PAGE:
Burkina Faso Gender Ratio

Burkina Faso Gender Ratio


Marriage law and women’s rights

From the perspective of modern living standards, the traditional rural life of a woman in Burkina Faso is unimaginably hard. Not only poverty and ignorance but also constraints imposed by tradition prevent women from creating relief for themselves and standing up for their rights. Often they stand in their own way.

The modern civil law is traditional ideas of marriage and the subordination of women diametrically opposed. According to patriarchal thinking, a woman is determined by her father until she marries, then her husband and, after his death, one of his brothers. A man thus retains control over female sexuality in order to ensure the socially meaningful descent of the child from a man. The fact that a woman has the right to self-determination is a very recent discovery for a Burkinabe, which came with the onset of modernity, i.e. at the end of the 20th century.

Demanding a bride price is customary in traditionally certain areas to this day.
The age of women at marriage is traditionally very low, whereas today awareness-raising campaigns by the Ministry of Social Affairs and others are directed against it. 51.6% of Burkinabe women are married before the age of 18. In the Sahel, 76% of all girls get married between the ages of 15-17.

According to the constitution, men and women have equal rights. Labor law and property laws also refer to gender equality. In marriage law the options are monogamy and polygamy, although both spouses must of course agree.

An essay describes how the Burkinabe on a scooter, the Yamaha dame, regained her self-confidence in the city. The period of the revolution 1983-1987, which was also called the revolution of women, provided decisive impulses for women to take on new roles. By means of bizarre measures such as shopping bans for women, an attempt was made to put women’s perspectives at the center of society.

The pan-African network of organizations for women’s rights and development WiLDAF / FeDAFF offers comprehensive information on the position of women in West African countries. The government is trying to apply the instruments adopted at the World Conference on Women in Beijing (national action plan, progress reports to CEDAW, etc.).

Female genital mutilation, forced marriage, eviction of witches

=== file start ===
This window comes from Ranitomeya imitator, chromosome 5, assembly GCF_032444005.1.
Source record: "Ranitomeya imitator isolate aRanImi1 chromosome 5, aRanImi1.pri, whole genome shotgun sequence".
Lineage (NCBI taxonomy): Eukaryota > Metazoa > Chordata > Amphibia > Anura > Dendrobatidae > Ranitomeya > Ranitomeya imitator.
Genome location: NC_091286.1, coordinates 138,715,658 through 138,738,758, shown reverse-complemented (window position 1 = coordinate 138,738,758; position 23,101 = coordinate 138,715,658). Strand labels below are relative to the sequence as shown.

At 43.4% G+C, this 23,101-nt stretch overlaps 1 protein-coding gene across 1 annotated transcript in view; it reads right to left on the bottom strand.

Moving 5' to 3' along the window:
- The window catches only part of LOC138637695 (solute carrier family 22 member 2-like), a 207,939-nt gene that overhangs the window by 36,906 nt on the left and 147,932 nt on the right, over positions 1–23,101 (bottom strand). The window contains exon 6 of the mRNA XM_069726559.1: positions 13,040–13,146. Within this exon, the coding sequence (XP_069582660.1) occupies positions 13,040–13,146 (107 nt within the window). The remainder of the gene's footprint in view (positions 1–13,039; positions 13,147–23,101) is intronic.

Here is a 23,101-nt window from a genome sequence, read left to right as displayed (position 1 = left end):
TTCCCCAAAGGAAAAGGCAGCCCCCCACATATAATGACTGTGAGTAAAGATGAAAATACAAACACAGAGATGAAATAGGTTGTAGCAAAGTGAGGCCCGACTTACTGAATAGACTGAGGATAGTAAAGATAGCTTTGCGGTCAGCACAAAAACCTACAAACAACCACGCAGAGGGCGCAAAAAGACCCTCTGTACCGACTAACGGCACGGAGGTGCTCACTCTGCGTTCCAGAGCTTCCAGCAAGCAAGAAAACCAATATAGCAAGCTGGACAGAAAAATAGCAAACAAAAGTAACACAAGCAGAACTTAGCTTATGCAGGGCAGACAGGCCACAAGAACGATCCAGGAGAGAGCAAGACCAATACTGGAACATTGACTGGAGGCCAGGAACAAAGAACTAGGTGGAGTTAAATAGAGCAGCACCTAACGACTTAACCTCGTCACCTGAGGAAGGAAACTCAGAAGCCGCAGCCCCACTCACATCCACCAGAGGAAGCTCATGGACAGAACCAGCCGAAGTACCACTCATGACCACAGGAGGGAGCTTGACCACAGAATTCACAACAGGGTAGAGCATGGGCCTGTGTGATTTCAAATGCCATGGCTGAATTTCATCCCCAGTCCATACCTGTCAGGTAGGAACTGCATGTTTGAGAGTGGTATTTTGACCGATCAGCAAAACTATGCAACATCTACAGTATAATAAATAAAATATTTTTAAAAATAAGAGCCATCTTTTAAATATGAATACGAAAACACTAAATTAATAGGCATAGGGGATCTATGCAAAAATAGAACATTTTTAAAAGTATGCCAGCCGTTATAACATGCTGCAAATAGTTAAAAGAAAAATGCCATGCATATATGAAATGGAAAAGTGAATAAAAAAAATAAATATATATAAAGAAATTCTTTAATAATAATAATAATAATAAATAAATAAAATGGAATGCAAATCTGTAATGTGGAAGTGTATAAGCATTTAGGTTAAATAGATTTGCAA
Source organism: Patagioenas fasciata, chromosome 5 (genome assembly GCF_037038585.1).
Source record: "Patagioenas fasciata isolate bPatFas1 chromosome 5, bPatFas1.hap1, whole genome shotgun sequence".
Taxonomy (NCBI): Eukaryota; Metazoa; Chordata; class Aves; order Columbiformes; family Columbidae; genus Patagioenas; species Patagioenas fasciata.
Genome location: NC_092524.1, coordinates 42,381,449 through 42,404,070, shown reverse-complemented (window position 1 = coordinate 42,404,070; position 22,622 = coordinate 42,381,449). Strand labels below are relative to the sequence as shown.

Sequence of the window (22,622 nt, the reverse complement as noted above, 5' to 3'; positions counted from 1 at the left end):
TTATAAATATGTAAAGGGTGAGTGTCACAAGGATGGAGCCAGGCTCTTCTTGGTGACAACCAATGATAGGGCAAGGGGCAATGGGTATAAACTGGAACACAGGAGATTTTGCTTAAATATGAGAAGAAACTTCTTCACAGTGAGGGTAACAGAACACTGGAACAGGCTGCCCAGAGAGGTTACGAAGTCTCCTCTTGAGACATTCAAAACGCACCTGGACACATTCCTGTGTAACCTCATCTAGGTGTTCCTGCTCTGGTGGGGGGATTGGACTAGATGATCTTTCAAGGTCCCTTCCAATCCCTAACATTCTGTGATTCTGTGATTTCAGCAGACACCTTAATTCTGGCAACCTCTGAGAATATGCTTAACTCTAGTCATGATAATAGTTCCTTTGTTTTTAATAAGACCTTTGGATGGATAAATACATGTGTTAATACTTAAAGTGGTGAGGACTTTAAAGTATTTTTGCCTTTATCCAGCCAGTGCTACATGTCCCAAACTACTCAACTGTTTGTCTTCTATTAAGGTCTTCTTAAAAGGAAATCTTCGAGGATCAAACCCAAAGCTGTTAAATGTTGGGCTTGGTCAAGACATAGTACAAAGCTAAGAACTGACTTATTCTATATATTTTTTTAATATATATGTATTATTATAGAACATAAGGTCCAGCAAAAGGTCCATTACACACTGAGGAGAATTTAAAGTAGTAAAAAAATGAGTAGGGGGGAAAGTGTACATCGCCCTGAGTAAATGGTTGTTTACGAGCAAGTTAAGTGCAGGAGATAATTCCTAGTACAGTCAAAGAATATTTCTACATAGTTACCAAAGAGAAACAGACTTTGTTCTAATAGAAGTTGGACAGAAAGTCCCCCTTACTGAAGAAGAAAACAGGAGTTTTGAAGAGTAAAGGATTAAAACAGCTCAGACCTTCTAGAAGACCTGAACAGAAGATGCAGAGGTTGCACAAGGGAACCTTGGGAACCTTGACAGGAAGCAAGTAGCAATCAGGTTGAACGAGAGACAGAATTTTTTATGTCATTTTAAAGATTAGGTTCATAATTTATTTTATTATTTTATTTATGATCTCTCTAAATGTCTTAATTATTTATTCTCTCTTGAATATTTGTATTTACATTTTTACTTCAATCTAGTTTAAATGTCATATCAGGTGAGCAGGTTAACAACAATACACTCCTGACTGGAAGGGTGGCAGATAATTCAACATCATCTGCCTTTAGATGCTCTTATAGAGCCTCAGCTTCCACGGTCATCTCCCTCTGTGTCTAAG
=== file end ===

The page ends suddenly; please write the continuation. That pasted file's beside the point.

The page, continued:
Controversial issues in Burkinabe society that deal with the rights of women are female genital mutilation, forced marriage and the expulsion of witches.

According to programingplease, 76% of all adult Burkinabe women are said to have suffered circumcisions through clitoral decotomy or excision. The average age is 6 years. Traditional circumcisers perform the operation with non-sterile knives or blades, which carries a high risk of infection. Even if motives can be cited from a social, religious, traditional, sexual or other point of view, the meaning and origin of this practice, which cuts across ethnic groups and religions, are in the dark.
The acute and chronic consequences (fistula formation) and the physical and psychological consequences that extend over the further life of the woman are no less cruel than the excision itselfor psychosomatic consequences as well as difficulties in childbirth.

Since November 1996, circumcision has been prohibited by law in Burkina Faso and must be reported. Numerous clubs like Songtaaba have declared war on her. Extensive awareness-raising campaigns, in which imams are also involved, as well as teaching units in schools have caused a decline in this practice over the past 15 years. But campaigns and bans only partially counteract mental obduracy. Cases of secret circumcision are known again and again. In the province of Boulgou, the population freed circumcisers who were forcibly detained. After reinforcements arrived, the gendarmerie could ring leaders arrested.
The central hospital “Yalgado” offers women a partial repair through the reconstruction of the clitoris.

The marriage of daughters is traditionally subordinate to the family head’s inter-family network of relationships among the Mossis and other ethnic groups. In other words, the father can promise his daughter to a friend or his son at the time of the birth or beforehand and receives gifts such as tobacco or kola nuts for years. With the promise, he can also atone for guilt or forge important relationships. The daughter’s subsequent refusal is a taboo violation and is severely punished with banishment. Modern law prohibits forced marriage, but cannot prevent family tragedies. The many cases of marriages with underage girls are also problematic: more than half of the girls and women are married before their 18th birthday and 10% before their 15th birthday. In northern Burkina Faso, where the NGO Mwangaza is fighting against child marriage and genital mutilation, these numbers are even higher.

According to traditional thinking, serious disaster has its cause in the will of another person. With the help of magic, culprits are tracked down. Scapegoats for the death of children are old women who are exposed as soul eater. They have to flee their villages and some get to the capital, Ouagadougou. They spend the rest of their lives in asylums such as the “Center d´accueil de Delwende”, which houses over 400 women. In November 2011, Burkinabe television reported on the relocation of the asylum to Sakoula, the north-eastern outskirts of Ouagadougou. The displaced women were referred to as “pensionnaires”.

Burkina Faso Gender Ratio